Once upon a time, Google Scholar was a godsend to the scientific community. Around that time (I started using google scholar around 2007 during its “beta” phase), the dominant search platform for scholarly articles was probably Web of Science. It only had access to basic article meta data, not the text of the article content. Google Scholar was free, lightning-fast, and capable of text search. It really enabled scientists to “stand on the shoulders of giants,” such a fitting slogan I thought.
Fast forward to 2022, and what was once a boon is now becoming a bane. I think Google Scholar is the culprit for why we have barely seen any progress in bibliographic databases and academic search engines. It’s still the best thing out there, good enough to prevent any competitors from gaining traction. But anyone can easily sense that they are satisfied with maintaining the status quo. I can imagine why. Until you spend quite some time using Google Scholar like your career depends on it, Google Scholar is, on the surface, quite a well-functioning satisfactory service. After all, Google Scholar developers probably don’t eat their own dog food, so the gravity of these problems (or even the existence of them) might be something only perceived among selected academics.
Google Scholar doesn’t provide related-term searching
With all the user data Google Scholar has access to, you would imagine it would be straightforward to know how certain keywords are related, or even intended to mean the same thing. But Google Scholar works very poorly in this regard.
In materials science and chemistry, we often need to search for papers related to a certain compound or material composition that is spelled in several different ways. For example, NMC (also commonly abbreviated as NCM) is one of the most widely deployed Li-ion battery positive electrode materials. Googling its chemical formula is a nightmare. The formula for NMC111 (which could also be NCM111, NMC333, or NCM33), is LixNi1/3Mn1/3Co1/3O2 but it could also be LiNi1/3Mn1/3Co1/3O2 (1 for Li instead of x). Co and Mn can switch order depending on the author. 1/3 could be denoted as 0.33 or 0.333. Some people like to use parenthesis for transition metals such as Li(Ni1/3Mn1/3Co1/3)O2, occasionally with commas in between transition metals. These combinations alone gives 2 x 2 x 3 x 3 = 36 different ways of expressing the same chemical formula. How does google fare here?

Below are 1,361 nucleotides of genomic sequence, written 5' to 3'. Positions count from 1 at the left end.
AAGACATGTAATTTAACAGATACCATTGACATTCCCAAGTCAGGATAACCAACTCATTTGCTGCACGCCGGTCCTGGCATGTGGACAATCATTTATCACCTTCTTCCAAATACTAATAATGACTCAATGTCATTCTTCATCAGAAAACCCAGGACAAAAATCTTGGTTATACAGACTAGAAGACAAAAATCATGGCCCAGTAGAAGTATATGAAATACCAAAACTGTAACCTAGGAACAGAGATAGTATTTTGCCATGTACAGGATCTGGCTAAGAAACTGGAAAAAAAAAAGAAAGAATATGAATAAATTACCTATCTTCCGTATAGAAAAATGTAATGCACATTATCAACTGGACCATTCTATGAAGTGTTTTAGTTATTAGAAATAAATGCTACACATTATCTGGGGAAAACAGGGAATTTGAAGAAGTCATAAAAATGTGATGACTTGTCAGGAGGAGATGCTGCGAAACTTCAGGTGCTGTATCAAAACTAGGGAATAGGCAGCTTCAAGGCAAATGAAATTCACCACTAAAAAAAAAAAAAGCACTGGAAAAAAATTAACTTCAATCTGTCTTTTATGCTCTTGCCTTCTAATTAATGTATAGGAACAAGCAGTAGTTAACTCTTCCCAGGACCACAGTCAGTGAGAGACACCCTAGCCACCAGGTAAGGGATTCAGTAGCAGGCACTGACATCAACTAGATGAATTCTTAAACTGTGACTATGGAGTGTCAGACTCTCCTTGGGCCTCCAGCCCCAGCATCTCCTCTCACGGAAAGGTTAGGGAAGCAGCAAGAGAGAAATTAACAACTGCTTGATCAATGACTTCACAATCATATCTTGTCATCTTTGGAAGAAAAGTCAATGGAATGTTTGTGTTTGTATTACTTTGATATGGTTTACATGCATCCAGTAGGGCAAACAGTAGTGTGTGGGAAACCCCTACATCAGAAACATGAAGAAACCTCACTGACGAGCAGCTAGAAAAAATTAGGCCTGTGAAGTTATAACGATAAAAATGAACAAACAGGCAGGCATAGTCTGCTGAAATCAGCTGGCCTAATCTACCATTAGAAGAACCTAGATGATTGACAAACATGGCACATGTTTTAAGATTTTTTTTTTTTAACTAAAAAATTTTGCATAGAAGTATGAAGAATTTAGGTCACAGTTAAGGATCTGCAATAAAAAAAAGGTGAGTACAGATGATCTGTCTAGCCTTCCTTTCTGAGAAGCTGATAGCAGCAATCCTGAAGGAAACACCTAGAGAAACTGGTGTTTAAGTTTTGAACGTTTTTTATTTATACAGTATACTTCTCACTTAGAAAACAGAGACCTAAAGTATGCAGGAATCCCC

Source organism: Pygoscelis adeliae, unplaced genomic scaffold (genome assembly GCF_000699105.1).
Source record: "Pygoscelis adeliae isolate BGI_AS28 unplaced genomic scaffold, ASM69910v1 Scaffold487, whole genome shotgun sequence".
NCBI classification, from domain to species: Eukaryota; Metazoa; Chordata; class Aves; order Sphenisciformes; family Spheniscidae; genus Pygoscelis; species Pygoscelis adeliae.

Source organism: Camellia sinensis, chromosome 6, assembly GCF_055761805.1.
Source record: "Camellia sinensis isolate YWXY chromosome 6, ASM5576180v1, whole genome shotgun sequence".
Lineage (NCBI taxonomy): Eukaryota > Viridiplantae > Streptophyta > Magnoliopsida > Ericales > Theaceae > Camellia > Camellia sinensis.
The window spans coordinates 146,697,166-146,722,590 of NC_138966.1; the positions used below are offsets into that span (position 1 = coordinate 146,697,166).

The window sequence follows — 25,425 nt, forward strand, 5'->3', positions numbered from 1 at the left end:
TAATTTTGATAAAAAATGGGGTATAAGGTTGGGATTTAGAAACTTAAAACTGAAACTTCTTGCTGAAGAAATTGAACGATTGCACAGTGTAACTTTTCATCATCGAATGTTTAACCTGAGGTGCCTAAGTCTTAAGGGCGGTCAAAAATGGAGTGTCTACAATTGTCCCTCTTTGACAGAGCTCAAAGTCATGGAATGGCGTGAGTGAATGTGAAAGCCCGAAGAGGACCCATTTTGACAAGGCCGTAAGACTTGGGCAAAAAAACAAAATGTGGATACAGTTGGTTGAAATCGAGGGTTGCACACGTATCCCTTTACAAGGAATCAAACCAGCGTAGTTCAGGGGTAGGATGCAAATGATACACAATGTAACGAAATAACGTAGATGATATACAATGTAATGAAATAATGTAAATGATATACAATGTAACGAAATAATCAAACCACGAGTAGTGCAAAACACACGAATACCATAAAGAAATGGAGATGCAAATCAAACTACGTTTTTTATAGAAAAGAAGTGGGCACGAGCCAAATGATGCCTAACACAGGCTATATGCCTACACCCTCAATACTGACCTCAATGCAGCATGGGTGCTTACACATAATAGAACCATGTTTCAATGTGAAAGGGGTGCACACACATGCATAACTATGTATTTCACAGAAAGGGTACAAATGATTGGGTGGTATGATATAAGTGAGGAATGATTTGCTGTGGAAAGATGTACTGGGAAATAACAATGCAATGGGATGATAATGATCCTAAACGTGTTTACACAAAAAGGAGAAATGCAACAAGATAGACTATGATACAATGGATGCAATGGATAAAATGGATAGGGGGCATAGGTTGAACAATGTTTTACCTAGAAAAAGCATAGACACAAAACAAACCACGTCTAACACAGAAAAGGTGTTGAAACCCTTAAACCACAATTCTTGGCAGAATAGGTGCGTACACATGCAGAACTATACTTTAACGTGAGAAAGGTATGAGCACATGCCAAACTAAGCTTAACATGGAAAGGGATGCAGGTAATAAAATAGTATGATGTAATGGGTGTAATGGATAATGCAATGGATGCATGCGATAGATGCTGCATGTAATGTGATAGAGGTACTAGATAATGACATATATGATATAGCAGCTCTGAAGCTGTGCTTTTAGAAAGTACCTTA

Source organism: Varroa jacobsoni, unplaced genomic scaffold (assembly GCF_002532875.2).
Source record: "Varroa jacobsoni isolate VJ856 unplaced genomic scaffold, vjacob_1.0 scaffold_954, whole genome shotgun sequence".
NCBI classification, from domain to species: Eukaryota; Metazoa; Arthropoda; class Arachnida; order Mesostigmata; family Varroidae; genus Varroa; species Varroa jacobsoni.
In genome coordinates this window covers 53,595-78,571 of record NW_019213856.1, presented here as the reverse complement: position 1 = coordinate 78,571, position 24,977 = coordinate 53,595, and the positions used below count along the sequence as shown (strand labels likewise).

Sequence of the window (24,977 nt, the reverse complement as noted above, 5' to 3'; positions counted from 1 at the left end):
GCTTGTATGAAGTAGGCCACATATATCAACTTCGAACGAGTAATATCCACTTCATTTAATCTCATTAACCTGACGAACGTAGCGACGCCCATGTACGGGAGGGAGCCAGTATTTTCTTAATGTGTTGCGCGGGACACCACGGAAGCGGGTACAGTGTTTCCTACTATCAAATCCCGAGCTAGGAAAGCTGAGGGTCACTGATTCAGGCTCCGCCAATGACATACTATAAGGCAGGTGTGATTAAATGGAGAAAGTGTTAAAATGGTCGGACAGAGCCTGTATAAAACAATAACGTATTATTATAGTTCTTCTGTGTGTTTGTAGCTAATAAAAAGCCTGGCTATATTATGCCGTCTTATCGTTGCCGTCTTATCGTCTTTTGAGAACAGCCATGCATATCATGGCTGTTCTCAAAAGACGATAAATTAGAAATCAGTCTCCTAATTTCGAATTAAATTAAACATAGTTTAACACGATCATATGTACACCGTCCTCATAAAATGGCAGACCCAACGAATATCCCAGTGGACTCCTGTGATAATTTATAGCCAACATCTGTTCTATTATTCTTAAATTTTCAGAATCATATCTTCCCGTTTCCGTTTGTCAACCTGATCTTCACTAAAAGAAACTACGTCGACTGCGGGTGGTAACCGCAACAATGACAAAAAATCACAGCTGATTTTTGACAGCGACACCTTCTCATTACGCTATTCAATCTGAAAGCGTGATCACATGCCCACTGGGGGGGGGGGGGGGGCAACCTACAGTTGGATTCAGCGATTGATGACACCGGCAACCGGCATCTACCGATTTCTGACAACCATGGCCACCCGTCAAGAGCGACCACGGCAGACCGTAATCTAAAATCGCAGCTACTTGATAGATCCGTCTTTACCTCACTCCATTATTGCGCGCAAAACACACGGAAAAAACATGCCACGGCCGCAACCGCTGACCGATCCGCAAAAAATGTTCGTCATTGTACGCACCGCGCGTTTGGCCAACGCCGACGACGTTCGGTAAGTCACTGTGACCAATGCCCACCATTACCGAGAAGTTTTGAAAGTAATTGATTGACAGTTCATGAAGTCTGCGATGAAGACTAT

Google Scholar is completely ignorant of chemical formulae, so you will only get results when a paper wrote the formula exactly in the way you spelled it (see Figure). It gets worse because these formulae often get spaces in between when parsed into plain text. Google doesn’t suggest any related keywords either; if you only searched for “NMC” it doesn’t even suggest “NCM” as a related or alternative search.
This problem could be tackled at many different levels. Even for the simplest solution, which is to just add some chemical formula-cognizant tools without touching the existing search engine, I would pay a subscription fee to have it (I know this is not Google’s business model. More on that below). There is so much more that could be done.
Google Scholar reinforces the citation-based bias in the literature
Google Scholar uses citation information to quantify the connectivity between papers. This connectivity determines the importance (as viewed from the search engine) of a paper, making it more likely to appear earlier in search results. In simple words, highly cited papers are favored in search results.
Citation-based judgement of papers is already a serious issue plaguing academia. Google Scholar is reinforcing that trend because citation-based weighting has a “the rich get richer and the poor get poorer” effect (another example of autocatalytic phenomena). Viral publications are favored in this scheme, which incentivizes researchers to do controversial or trendy research as opposed to rigorous or basic research.
Google Scholar has no obligations to customers because it’s “free”